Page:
In the recently released film "The Avengers", wunderkind Joss Whedon did double duty as screenwriter and director to bring us the following memorable slash questionable scene.
Bruce Banner: I don't think we should be focusing on Loki. That guy's brain is a bag full of cats. You can smell crazy on him.
Thor: Have care how you speak. Loki is beyond reason but he is of Asgard. And he's my brother.
Black Widow: He killed 80 people in 2 days.
Thor: He's adopted.
Avengers - Thor "He's Adopted" scene
Published on May 18, 2012 by amarevivereridere
I recently saw the film (my blog: Movie Review: The Avengers) however two days before seeing the film, I ran across criticism of the above line about adoption. I had forgotten about it until the moment I saw the scene for myself. It is interesting how this one line consisting of what? 5 seconds out of a complete running time of 143 minutes (2 hours and 23 minutes) has generated quite an on-line discussion from Facebook to the major news outlets like MSNBC and the New York Times. I'm sure that Mr. Whedon has had more than one uncomfortable moment sitting with representatives of both Marvel Studios and Walt Disney listening to the litany of complaints from the public over his insensitivity. Gosh Joss, I bet you'd pay ten grand right about now to edit that one out of the film.
When I first heard the line, there were only a few titters in the theatre. I had read that some audiences had laughed quite a bit at this line but mine didn't. Actually, I have to admit to being perplexed by the line. I didn't laugh as I couldn't figure out what it meant. Did Thor mean because Loki wasn't of the family, Loki killed 80 people or did Thor mean that if Loki had been of the family he would have killed 180 people?
In reviewing the above clip of the scene, I clearly see that Thor is demanding others to treat Loki with respect because Loki is Thor's brother. However as soon as Black Widow points out that Loki has done something bad, Thor attempts to distance himself from his brother by explaining he's adopted. What's funny in any of this? While I can now see how any mention of adoption may be up for interpretation and anybody could be potentially offended, I now see that the joke Joss Whedon was after had nothing to do with adoption.
Thor is being a tad pompous about his royal blood demanding that everyone treat a member of his family with respect. But when confronted with the nefarious actions of this member of his family, Thor immediately disavows his own brother. How Judas Iscariot can you get? On top of it, in trying to disavow his own brother he stoops in desperation to the most despicable ways of doing so. Blood or no blood, Loki is Thor's brother and Thor ain't gunna escape that one!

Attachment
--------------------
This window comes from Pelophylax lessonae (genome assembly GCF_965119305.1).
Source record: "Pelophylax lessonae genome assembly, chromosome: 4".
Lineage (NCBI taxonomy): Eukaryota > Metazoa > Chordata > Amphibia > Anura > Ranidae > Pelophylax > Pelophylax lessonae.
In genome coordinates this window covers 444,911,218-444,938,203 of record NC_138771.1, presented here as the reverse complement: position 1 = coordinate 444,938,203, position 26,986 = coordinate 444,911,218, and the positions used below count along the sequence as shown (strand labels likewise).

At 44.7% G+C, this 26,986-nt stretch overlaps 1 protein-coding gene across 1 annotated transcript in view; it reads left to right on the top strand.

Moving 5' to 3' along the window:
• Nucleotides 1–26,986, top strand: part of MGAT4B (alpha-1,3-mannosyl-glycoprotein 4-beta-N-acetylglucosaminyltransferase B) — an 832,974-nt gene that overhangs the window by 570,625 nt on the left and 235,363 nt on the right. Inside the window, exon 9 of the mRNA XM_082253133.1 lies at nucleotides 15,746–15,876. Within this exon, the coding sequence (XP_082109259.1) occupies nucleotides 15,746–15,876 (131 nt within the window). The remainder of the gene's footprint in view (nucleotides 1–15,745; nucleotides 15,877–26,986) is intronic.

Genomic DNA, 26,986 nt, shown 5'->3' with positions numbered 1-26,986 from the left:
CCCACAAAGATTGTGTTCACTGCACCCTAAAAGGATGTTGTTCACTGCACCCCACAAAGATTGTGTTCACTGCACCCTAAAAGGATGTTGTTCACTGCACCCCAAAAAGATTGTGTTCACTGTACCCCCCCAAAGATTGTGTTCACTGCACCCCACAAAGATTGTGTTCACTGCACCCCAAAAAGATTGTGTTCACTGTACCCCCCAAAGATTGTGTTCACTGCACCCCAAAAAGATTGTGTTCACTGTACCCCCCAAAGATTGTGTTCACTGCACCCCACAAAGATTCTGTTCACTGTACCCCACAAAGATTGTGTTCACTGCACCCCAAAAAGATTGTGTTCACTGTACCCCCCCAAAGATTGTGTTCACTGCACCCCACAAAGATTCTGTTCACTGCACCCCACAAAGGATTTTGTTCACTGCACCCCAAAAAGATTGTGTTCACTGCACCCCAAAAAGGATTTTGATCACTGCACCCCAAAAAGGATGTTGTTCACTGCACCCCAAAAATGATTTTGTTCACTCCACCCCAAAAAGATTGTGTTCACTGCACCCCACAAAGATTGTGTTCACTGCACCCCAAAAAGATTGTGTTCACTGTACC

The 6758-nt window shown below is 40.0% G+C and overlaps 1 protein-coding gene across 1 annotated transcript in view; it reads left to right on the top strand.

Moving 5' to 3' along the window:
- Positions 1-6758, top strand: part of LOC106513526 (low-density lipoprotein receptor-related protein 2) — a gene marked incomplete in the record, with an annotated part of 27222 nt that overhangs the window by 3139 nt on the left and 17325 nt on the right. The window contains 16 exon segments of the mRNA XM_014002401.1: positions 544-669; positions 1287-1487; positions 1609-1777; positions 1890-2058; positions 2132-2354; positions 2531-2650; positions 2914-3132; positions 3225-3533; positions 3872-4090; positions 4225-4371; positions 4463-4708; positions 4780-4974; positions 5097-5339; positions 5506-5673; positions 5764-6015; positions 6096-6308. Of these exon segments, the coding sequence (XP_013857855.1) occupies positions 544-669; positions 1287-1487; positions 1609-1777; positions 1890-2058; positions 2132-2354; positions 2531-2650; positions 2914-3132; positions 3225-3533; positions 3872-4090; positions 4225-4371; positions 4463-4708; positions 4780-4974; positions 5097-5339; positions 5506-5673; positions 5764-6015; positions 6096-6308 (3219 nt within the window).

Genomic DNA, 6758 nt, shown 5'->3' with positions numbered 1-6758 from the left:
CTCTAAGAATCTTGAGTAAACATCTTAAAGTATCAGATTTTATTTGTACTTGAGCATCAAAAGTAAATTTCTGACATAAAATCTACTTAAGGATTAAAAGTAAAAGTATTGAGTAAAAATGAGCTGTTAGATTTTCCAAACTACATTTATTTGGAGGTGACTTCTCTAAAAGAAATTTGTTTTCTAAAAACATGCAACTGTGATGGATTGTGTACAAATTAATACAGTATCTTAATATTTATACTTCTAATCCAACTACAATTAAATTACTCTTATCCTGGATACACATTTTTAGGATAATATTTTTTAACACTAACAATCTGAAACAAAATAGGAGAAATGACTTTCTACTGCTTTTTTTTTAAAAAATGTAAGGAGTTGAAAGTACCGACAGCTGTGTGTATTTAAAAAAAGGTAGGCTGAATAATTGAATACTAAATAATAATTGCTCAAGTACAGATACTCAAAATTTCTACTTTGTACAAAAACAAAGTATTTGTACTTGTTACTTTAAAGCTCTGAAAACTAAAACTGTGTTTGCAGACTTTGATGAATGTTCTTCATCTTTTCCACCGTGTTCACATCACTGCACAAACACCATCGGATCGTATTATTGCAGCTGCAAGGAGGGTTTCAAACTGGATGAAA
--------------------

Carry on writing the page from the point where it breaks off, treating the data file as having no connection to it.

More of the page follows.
I am convinced that this was what Joss Whedon had originally meant in the script. Think about it. Somebody behaves like a snob then gets shown up that they are not so superior. That idea can make for a funny scene. Unfortunately, it would seem that others missed that interpretation. Joss Whedon wasn't saying that adopted children are evil or have more potential for evil than birth children. Joss Whedon wasn't suggesting that there is anything to distinguish birth children from adopted children. He was trying to show Thor as being pompous then being knocked down a peg.
But, but, but this was not the way to do it. Joss Whedon, I would hazard a guess, got so focused on his joke he missed how his joke could be open to interpretation. A good joke is clear, concise and comprehensible. A good joke doesn't need to be explained. A good joke isn't open to interpretation.
The Substitution Game
Andrea Poe of The Washington Times wrote about this story by explaining how she likes to play the substitution game. To verify if a line is acceptable or not, she substitutes the words "Jewish" or "African American" for anything she's not sure about and sees whether the line still works. (The Avengers attack on adopted children is mean and unfunny by Andrea Poe)
The Black Widow character says, "[Loki] killed 80 people in two days." Then Thor, Loki's brother, replies, "He's Jewish."
Ugh…awkward, isn’t it? Doesn’t seem quite so funny.
OK, let’s try again:
The Black Widow character says, "[Loki] killed 80 people in two days." Then Thor, Loki's brother, replies, "He's African American."
Thud. Not funny, right?
Ms. Poe goes on to point out that no studio would ever have allowed either of the above two versions. They certainly don't pass the smell test, do they?